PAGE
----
Why Hospitals Should Encourage Board Certification in Emergency Medicine
Finding qualified physicians who are board certified in emergency medicine has long been a challenge for hospital recruiters. The fact that emergency room visits have increased in the last several years only makes the problem more urgent. To keep their emergency departments staffed to adequately meet patient volume, hospitals have traditionally relied on physicians certified in other medical fields, like primary care. In fact, according to current estimates, almost half of the emergency department physicians in the United States are neither trained nor board certified in EM. While this arguably represents an appropriate and necessary response to the shortage of EM-certified doctors, it makes for a less than ideal situation, particularly where a hospital’s reputation is concerned.
Board Certification Can Bolster the Reputation of Emergency Departments
In today’s competitive medical environment, hospital emergency departments staffed with EM-certified physicians stand out from the pack. That’s because the strict eligibility requirements and rigorous examination process of board certification enables qualified physicians to demonstrate that they are among the most skilled professionals in their specialty. So, by hiring an EM-certified physician a hospital announces to its patients and the general public that it is expressly committed to offering the best medical care available.
Board of Certification in Emergency Medicine (BCEM)
As more hospitals prioritize hiring EM-certified physicians, experienced EM practitioners who have proven themselves fully capable of delivering critical care in stressful emergency room environments, but who are certified in a primary care specialty, are placed at a career disadvantage. Compounding this state of affairs is that in order for them to earn EM certification, they must complete a residency in EM, a specialty in which they have already demonstrated expertise day in, day out.
Thankfully, there is a solution. The American Board of Physician Specialties® (ABPS) offers board certification in emergency medicine to career EM physicians who have completed a primary care residency. For over a quarter of a century, practicing physicians have benefited from the rigorous certification exams provided by a widely respected ABPS Member Board, the Board of Certification in Emergency Medicine (BCEM). The ABPS urges hospitals to encourage its EM physicians to seek certification through the BCEM and wants recruiters to know that there can be generous insurance incentives for hiring EM-certified physicians. It’s also noteworthy that hiring EM-certified physicians has been linked to decreased litigation risks for medical institutions.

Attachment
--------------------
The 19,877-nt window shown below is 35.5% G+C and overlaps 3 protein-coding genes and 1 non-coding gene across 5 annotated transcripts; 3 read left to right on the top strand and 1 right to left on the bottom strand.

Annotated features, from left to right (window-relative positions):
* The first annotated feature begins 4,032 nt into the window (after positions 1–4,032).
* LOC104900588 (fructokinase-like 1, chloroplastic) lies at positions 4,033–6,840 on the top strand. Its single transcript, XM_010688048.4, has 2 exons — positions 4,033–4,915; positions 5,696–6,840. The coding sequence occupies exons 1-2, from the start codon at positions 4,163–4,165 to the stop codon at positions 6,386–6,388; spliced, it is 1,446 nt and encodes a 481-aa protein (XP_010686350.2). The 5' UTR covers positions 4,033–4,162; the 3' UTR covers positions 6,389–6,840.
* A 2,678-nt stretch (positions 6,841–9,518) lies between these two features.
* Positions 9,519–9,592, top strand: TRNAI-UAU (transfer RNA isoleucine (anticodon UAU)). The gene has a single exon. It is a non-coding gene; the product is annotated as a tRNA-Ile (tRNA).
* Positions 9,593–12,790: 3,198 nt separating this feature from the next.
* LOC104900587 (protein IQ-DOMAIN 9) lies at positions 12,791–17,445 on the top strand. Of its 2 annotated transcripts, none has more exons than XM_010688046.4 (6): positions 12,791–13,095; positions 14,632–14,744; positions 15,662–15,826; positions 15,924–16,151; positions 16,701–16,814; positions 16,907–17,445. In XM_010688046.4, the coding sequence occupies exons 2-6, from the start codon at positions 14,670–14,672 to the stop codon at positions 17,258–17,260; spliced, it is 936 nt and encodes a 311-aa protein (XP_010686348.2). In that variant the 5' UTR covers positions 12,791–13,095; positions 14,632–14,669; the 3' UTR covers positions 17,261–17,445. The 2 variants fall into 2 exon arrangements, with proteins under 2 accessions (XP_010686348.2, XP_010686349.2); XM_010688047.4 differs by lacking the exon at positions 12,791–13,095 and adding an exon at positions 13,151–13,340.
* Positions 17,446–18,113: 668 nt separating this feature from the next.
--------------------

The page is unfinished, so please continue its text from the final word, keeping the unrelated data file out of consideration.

What Physicians Need to Know About Applying for BCEM Certification
To become BCEM-certified, candidates must meet the ABPS general requirements. This entails graduating from a recognized U.S. or Canadian allopathic or osteopathic medical college and possessing a valid, unrestricted medical license in the United States, its territories, or Canada. The BCEM has specific eligibility criteria for certification, which include three pathways:
- Completion of an accredited residency in emergency medicine, recognized by ACGME, AOA, RCPSC, or CFPC.
- Completion of a residency in primary care specialties such as family practice, internal medicine, pediatric medicine, or general surgery, recognized by ACGME, AOA, RCPSC, or CFPC, along with at least 5 years and 7,000 hours of full-time emergency medicine experience.
- Completion of an accredited residency in family practice, internal medicine, pediatric medicine, or general surgery, followed by a 12- or 24-month emergency medicine fellowship approved by the AAEP.
All three pathways require candidates to pass both a written and oral examination for BCEM certification.
Get More Information About the Benefits of BCEM Certification
To learn more about certification in emergency medicine through the BCEM, and why hiring doctors certified by the BCEM inspires the trust and confidence of fellow staffers as well as patients, contact the ABPS today.